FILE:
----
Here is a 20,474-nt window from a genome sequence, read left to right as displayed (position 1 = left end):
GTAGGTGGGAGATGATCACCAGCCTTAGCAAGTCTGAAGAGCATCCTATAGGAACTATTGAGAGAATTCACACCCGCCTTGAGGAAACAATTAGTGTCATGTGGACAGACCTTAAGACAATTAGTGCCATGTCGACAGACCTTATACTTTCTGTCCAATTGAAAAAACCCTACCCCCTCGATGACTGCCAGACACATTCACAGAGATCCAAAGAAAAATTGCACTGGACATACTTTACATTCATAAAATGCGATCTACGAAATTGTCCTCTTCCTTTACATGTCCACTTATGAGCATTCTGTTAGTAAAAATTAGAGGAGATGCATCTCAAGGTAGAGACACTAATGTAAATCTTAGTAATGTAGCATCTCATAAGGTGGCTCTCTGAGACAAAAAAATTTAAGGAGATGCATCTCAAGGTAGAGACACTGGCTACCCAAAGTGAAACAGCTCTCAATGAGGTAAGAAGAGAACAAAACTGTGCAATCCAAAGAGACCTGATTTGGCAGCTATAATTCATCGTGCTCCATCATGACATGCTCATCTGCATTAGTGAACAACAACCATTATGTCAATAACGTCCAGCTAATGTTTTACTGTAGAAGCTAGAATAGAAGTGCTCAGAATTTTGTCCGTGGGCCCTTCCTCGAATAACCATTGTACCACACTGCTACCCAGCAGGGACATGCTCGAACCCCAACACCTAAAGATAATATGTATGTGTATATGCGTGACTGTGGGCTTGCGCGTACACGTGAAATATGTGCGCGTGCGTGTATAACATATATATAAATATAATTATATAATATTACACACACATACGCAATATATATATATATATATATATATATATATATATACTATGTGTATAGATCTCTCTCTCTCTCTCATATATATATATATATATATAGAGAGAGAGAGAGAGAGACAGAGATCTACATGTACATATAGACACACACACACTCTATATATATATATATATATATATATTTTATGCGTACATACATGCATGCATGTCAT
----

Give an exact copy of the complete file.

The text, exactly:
Here is a 20,474-nt window from a genome sequence, read left to right as displayed (position 1 = left end):
GTAGGTGGGAGATGATCACCAGCCTTAGCAAGTCTGAAGAGCATCCTATAGGAACTATTGAGAGAATTCACACCCGCCTTGAGGAAACAATTAGTGTCATGTGGACAGACCTTAAGACAATTAGTGCCATGTCGACAGACCTTATACTTTCTGTCCAATTGAAAAAACCCTACCCCCTCGATGACTGCCAGACACATTCACAGAGATCCAAAGAAAAATTGCACTGGACATACTTTACATTCATAAAATGCGATCTACGAAATTGTCCTCTTCCTTTACATGTCCACTTATGAGCATTCTGTTAGTAAAAATTAGAGGAGATGCATCTCAAGGTAGAGACACTAATGTAAATCTTAGTAATGTAGCATCTCATAAGGTGGCTCTCTGAGACAAAAAAATTTAAGGAGATGCATCTCAAGGTAGAGACACTGGCTACCCAAAGTGAAACAGCTCTCAATGAGGTAAGAAGAGAACAAAACTGTGCAATCCAAAGAGACCTGATTTGGCAGCTATAATTCATCGTGCTCCATCATGACATGCTCATCTGCATTAGTGAACAACAACCATTATGTCAATAACGTCCAGCTAATGTTTTACTGTAGAAGCTAGAATAGAAGTGCTCAGAATTTTGTCCGTGGGCCCTTCCTCGAATAACCATTGTACCACACTGCTACCCAGCAGGGACATGCTCGAACCCCAACACCTAAAGATAATATGTATGTGTATATGCGTGACTGTGGGCTTGCGCGTACACGTGAAATATGTGCGCGTGCGTGTATAACATATATATAAATATAATTATATAATATTACACACACATACGCAATATATATATATATATATATATATATATATATATACTATGTGTATAGATCTCTCTCTCTCTCTCATATATATATATATATATATAGAGAGAGAGAGAGAGAGACAGAGATCTACATGTACATATAGACACACACACACTCTATATATATATATATATATATATATTTTATGCGTACATACATGCATGCATGTCAT